“They understood that this genre is different. And remember, we are not competing with Fellini [Federico] or Godard [Jean-Luc] … They are not going to either hoot or applaud after watching ‘Top Gun’. They just known what to expect with such films. The audiences at Cannes is getting an understanding of not only celebrating excellence, but top-notch techniques are also appreciated,” said Haasan. They are learning to appreciate a blockbuster-friendly material like ‘Top Gun’.
“Making films like ‘Top Gun’ or ‘Mission Impossible’ is not easy. Shooting a scene where he scales up the Burj Khalifa isn’t easy and they know that.”
Talking of ease, nothing about ‘Vikram’ was particularly stress-free and smooth. The film has survived multiple lockdowns and production delays owing to COVID-19. The film began around the same time when Haasan was ‘deep into politics’. Tamil Nadu politics has a rich history of influential actors entering the fray. In February 2018, Haasan launched his own regional political party in Tamil Nadu called ‘Makkal Needhi Maiam’
“Yes, I was into politics and I went deep into it to get a grip of it. To do films and politics was difficult in the beginning. But actors like MGR and NTR have done it before. But they all began calling me a full-time politician, but that doesn’t make sense … There’s nothing called a full-time anything. There are so many facets to us. What if you like skydiving or deep-sea diving and is a bigger passion than being a journalist?,” he asks softly. Even when he’s airing his solid views, his voice doesn’t sound defiant or defensive. His philosophy when it comes to his craft of acting and politics is uncomplicated.
“I am not in this game for money. Money, my films will give me … But I am not into politics for the money,” said Haasan. He has an interesting analogy. In life and politics, he has learned to look at the bigger picture and refuses to be that antsy driver of a car who keeps looking at the parking ticket clock move.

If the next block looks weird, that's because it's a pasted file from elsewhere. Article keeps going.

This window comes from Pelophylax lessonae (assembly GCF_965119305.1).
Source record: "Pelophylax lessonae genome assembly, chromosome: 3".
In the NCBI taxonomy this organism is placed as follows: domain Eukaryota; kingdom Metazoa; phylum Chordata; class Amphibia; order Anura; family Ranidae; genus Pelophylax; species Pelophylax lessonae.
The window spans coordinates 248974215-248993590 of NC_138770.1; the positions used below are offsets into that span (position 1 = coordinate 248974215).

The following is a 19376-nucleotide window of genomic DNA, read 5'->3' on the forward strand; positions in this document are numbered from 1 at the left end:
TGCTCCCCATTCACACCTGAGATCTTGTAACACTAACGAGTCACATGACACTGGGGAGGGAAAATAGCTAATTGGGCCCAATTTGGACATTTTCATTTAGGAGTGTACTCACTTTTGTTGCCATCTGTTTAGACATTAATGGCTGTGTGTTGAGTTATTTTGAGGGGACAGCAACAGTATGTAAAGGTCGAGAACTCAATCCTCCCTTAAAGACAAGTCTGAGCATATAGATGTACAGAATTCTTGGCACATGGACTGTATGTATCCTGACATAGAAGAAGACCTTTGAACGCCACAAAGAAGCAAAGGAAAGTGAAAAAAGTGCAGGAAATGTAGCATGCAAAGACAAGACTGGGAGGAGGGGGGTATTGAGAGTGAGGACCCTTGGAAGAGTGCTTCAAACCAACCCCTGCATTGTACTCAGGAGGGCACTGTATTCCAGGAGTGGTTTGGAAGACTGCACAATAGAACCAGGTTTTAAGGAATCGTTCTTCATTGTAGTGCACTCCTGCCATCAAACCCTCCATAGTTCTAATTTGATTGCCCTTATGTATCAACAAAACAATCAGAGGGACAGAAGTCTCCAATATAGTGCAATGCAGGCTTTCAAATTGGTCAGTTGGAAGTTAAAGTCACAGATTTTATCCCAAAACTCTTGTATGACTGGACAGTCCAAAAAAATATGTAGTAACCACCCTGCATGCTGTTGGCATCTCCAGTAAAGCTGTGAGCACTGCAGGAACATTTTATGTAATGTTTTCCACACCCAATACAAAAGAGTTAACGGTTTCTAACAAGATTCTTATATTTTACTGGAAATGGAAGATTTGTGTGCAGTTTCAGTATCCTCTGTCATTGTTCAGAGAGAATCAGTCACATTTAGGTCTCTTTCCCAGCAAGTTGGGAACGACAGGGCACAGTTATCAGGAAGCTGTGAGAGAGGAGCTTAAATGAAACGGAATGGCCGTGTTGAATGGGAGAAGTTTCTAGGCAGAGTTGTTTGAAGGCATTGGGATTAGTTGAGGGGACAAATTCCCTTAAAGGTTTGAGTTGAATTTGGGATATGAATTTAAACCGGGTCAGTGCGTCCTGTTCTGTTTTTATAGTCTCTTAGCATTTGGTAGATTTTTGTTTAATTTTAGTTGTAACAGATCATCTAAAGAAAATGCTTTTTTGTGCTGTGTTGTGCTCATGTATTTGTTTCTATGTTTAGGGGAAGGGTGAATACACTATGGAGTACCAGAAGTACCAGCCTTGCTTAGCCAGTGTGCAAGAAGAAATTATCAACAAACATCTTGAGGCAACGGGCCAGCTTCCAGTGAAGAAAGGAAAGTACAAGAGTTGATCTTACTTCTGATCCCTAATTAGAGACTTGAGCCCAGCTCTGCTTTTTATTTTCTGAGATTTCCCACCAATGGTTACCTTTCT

“Around 36 years ago, I stopped acting in many films at one time. When I did ‘Nayakan’, I was just doing that one film and my acting technique improved. I wasn’t looking at the parking meter … the waiting period for a film to release — even if it takes four or eight years — didn’t daunt me at all.”
And remember, nobody can do everything. He claims he’s competing with his own body of work and has no time to wonder what his peers are up to either.
“I am not being arrogant or narcissistic either. But I know I have to be different from myself instead of competing with others. I trim my beard every day because I get bored of myself and I want to change it up. And perhaps, that’s why I do so many get-ups in my films.”
While movies and politics excite him tremendously, his unflappable and almost-Zen exterior sees a variation when he talks about his biggest pet peeve in life. Apathy towards who’s governing you in a democracy can ruin his day.
“Everybody should participate with due diligence. You have to keep a vigil on things. I always tell my party people and those who are reluctant to talk about politics … there are thugs in politics. It’s like dealing with the mafia … So you must have your own voice … Take care of your politics as much as you look into your bank account books. The way you check those numbers, check what in politics works for you.” Choose your leaders wisely, he warns.
“Socrates or Oliver Cromwell were all saying the same thing … If do nothing we become a part of this demagogy … Gandhiji taught us that you don’t have to be somebody special to do ‘satyagraha’. If you believe in your truth, you stature in society does not matter.”
His politics also invariably seep into his films. He’s often taking up social issues in his blockbusters.
“Remember, you can be a billionaire like Elon Musk or Mahatma Gandhi who can denounce everything and still own everything … And like Gandhi said: ‘there’s enough for every man’s need, but nature cannot provide even for one man’s greed’,” said Haasan.
This actor, who comes across as a powerful orator, only exercises greed when it comes to making films that have global appeal. Ask him about how South Indian films are casting a shadow over Bollywood films with its blockbuster reign, Haasan keeps it pragmatic.
“It’s a cycle … Remember a Malayalam film like ‘Chemeen’ with Madhu became a national film. I was from Tamil Nadu and I saw crowds thronging to see a Malayalam film. It wasn’t a verbose film … I consider ‘Aradhana’ and ‘Padosan’ pan-Indian films back then … Cinema has a language of its own and it goes beyond language barriers.”
“Any movie will hopefully talk for itself. We have done enough hype about ‘Vikram’. But we cannot keep beating our chest and say that this is the best film ever made … I don’t believe in perfection, I believe in excellence.”
Don’t miss it!
‘Vikram’ is out in UAE cinemas.